The American Veterans Traveling Tribute’s (AVTT) Traveling Wall stopped in Warwick from Thursday to Monday, and was host to a ceremony on Friday afternoon paying tribute to those who died in the Vietnam War.
A total of 219 Rhode Islanders died in the Vietnam War, marked by a wreath unveiled at the event with the number in it. Of those 209, 20 were residents of Warwick, and 11 were Cranston residents.
Veterans read the names of all 219, with short moments of silence following each name, and multiple choking up reading the names of those who had a personal connection with. Mike DeFrancesco, one of the veterans speaking before the crowd, said he was looking for the 48 names on the wall of those killed in the battle he was involved in. Veteran Ernie Boisvert, in the midst of reading the names of those who died, gave a special mention to Warwick native Gerald Allan Blair, a member of his platoon who he was close friends with.
According to keynote speaker and former Rhode Island Supreme Court Justice Francis X. Flaherty, Vietnam veterans were younger than the veterans of any other war, with an average age of 19 years old during the war.
Army veteran Flaherty, who served in Vietnam, said that unlike veterans of other wars, it took Vietnam vets significantly longer to become respected in the public eye.
“Our nation’s unhappiness and dissatisfaction with the war policy itself was projected onto those with an order to serve and to fight,” Flaherty said.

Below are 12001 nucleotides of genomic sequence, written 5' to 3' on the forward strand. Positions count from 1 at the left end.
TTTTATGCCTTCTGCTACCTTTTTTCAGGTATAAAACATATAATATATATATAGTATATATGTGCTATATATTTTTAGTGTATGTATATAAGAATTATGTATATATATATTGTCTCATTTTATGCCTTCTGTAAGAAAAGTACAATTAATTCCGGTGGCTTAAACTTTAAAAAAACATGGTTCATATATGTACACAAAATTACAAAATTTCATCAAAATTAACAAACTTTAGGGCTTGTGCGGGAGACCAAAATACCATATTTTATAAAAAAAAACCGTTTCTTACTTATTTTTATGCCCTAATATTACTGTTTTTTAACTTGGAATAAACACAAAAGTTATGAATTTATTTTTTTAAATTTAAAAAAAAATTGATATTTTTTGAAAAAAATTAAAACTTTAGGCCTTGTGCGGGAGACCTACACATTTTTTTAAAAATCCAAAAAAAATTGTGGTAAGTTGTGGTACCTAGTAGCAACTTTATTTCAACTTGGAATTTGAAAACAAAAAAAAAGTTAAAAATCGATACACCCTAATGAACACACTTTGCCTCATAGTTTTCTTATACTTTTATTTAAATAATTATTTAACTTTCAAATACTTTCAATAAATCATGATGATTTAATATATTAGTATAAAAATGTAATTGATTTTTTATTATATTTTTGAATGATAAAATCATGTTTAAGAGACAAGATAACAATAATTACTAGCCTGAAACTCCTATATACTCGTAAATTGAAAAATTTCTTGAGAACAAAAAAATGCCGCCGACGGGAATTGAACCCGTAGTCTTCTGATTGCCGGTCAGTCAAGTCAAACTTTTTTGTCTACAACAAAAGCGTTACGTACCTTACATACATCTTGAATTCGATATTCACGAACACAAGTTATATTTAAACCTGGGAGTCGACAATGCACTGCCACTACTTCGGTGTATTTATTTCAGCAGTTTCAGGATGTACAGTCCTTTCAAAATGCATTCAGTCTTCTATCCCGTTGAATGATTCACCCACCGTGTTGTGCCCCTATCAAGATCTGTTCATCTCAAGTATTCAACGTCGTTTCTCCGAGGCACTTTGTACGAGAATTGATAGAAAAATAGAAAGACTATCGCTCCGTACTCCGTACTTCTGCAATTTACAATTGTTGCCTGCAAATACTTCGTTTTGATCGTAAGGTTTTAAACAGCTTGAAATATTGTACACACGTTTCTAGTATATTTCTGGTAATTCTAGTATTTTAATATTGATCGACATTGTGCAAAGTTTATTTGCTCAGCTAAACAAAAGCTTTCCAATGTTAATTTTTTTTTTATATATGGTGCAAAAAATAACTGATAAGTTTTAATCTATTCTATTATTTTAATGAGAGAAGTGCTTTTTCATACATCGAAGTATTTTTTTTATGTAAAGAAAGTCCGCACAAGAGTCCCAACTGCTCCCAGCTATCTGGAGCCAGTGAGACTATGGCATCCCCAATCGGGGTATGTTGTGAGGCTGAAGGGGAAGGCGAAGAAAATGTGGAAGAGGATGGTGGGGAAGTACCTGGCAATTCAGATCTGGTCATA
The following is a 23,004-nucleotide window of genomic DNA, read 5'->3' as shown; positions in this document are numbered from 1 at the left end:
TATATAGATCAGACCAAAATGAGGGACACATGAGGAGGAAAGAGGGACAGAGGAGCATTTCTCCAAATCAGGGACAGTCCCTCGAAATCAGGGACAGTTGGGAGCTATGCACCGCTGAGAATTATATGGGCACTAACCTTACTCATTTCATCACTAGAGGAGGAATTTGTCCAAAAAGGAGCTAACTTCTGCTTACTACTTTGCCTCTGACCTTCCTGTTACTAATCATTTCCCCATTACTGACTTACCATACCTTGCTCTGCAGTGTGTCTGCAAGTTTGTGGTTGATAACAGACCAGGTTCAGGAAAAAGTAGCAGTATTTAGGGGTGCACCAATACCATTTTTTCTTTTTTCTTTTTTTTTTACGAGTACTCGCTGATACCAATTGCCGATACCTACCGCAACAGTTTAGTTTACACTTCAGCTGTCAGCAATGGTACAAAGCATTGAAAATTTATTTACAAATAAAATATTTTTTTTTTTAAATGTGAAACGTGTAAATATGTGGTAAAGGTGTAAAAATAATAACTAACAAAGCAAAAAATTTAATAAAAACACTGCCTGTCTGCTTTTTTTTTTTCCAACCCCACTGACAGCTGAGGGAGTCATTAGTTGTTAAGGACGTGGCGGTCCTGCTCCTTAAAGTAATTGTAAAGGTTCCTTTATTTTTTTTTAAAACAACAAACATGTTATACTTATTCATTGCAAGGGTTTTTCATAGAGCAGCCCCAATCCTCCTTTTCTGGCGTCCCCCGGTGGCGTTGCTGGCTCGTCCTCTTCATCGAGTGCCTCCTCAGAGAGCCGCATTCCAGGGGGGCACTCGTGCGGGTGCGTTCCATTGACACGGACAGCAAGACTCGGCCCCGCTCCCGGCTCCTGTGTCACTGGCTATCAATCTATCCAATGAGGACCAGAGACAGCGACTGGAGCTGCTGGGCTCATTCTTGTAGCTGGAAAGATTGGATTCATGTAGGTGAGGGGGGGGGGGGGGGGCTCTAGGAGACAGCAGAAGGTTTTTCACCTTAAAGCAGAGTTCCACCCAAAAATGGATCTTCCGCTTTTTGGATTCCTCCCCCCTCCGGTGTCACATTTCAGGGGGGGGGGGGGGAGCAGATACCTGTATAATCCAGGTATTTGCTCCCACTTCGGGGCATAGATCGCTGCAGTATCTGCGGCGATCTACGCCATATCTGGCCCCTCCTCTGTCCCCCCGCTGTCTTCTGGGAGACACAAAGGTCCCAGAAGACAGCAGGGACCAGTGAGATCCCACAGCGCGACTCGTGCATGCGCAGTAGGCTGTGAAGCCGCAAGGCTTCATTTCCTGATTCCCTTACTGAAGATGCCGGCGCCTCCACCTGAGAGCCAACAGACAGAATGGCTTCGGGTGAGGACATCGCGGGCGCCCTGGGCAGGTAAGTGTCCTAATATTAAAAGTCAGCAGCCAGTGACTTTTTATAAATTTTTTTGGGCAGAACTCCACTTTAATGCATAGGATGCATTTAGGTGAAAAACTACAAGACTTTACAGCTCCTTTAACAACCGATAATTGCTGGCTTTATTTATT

However, Flaherty noted that Friday’s commemoration was about the soldiers who didn’t make it home.
“Those are the real heroes of this war,” Flaherty said. “It is true that any of the thousands from the Ocean State who served the country had to be prepared to make the ultimate sacrifice. But it was those 219 who did.”
The event was attended by local and statewide officials, including Mayor Frank Picozzi, Representative Seth Magaziner and Treasurer James Diossa. Also in attendance was First Congressional District Democratic candidate Gabe Amo, who said that while the event wasn’t in the district he’s running to represent, it was important to show respect to all Rhode Islanders who died, including many who would have been his potential constituents.
Throughout the 50 years since U.S. involvement ended in the Vietnam War, the veterans in attendance have lived full lives outside of their war experience. As they remembered their fallen friends, though, the memories of that period of their lives came rushing back.
“Hearing the veterans speaking, saying their names, their voices cracking, it shows the importance of events like this,” Erik Wallin, Operation Stand Down Executive Director, said.
The wall was officially disassembled on Monday by students at Bishop Hendricken High School to head to its next destination of Huntington, WV. Eleven students from the Bishop Hendricken Leadership Academy- a program that consists of students grades 10-12 who help with schoolwide and community events, among other things- helped members of Operation Stand Down with the process.
Wes Shivers, an Army veteran who drives the wall around the country, said that Huntington is his last destination before returning to his home in Texas. Warwick, though, stuck out to him.
“Usually, when we get into a city around this size, we don’t get the turnout, but this was planned really well,” Shivers said. “I had no complaints whatsoever- it was a really good event.”
For the time that the wall was in Warwick, though, the meaning for those that served was incalculable.
“The one thing I can tell you- us Vietnam vets have no regrets,” Daniel Evangelista said.
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